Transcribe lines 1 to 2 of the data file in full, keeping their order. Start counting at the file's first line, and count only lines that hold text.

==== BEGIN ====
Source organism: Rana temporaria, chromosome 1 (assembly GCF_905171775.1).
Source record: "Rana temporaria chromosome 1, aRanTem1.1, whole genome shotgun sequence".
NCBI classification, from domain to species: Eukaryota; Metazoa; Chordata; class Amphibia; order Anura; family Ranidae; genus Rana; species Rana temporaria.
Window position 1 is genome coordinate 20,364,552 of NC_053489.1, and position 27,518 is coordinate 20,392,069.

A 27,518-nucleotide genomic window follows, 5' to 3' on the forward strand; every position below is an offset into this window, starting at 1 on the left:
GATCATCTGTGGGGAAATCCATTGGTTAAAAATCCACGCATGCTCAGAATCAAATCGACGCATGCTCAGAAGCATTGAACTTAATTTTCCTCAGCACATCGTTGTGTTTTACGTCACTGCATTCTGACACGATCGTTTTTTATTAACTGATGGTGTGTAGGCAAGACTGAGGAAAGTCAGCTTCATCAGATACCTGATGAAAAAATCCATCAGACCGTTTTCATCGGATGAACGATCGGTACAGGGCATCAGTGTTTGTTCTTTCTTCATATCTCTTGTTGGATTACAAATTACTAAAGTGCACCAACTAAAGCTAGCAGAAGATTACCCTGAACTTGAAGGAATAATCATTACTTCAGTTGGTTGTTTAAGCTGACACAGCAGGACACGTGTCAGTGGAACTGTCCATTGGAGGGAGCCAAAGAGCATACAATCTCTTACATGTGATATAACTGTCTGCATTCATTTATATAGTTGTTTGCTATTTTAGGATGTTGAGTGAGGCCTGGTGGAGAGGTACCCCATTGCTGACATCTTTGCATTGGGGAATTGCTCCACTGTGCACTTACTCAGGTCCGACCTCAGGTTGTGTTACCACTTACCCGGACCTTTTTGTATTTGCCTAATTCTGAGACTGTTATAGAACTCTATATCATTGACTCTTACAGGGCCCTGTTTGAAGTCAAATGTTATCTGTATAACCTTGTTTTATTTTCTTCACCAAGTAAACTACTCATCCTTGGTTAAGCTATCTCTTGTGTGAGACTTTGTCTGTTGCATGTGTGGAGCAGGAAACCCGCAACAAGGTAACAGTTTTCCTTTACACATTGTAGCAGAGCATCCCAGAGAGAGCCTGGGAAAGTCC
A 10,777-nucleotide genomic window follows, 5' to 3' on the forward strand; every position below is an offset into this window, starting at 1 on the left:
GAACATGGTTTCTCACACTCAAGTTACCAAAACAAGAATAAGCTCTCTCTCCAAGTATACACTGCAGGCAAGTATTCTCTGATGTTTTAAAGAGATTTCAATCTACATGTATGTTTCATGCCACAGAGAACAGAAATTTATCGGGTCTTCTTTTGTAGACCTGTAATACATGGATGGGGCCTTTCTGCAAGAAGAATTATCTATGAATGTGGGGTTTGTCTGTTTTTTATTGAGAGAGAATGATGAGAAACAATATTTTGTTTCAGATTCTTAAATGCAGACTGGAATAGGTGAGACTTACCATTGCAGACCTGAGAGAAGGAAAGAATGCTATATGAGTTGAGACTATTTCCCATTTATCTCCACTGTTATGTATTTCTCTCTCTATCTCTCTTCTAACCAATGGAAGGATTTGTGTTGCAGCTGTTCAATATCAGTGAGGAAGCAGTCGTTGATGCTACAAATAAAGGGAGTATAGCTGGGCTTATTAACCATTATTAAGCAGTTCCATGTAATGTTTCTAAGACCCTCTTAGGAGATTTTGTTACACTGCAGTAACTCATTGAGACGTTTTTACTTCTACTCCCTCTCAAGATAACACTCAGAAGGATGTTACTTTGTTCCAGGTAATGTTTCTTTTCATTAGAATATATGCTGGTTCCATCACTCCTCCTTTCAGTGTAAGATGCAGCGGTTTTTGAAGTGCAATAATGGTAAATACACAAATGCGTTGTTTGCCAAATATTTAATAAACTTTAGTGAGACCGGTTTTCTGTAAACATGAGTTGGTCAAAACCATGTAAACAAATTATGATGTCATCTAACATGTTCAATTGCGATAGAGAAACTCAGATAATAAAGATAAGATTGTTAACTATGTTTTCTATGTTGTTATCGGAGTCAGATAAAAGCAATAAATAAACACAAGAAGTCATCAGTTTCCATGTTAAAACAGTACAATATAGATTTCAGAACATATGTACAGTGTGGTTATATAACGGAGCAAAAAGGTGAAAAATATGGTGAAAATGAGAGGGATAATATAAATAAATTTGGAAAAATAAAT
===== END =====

Source organism: Rana temporaria, chromosome 1 (assembly GCF_905171775.1).
Source record: "Rana temporaria chromosome 1, aRanTem1.1, whole genome shotgun sequence".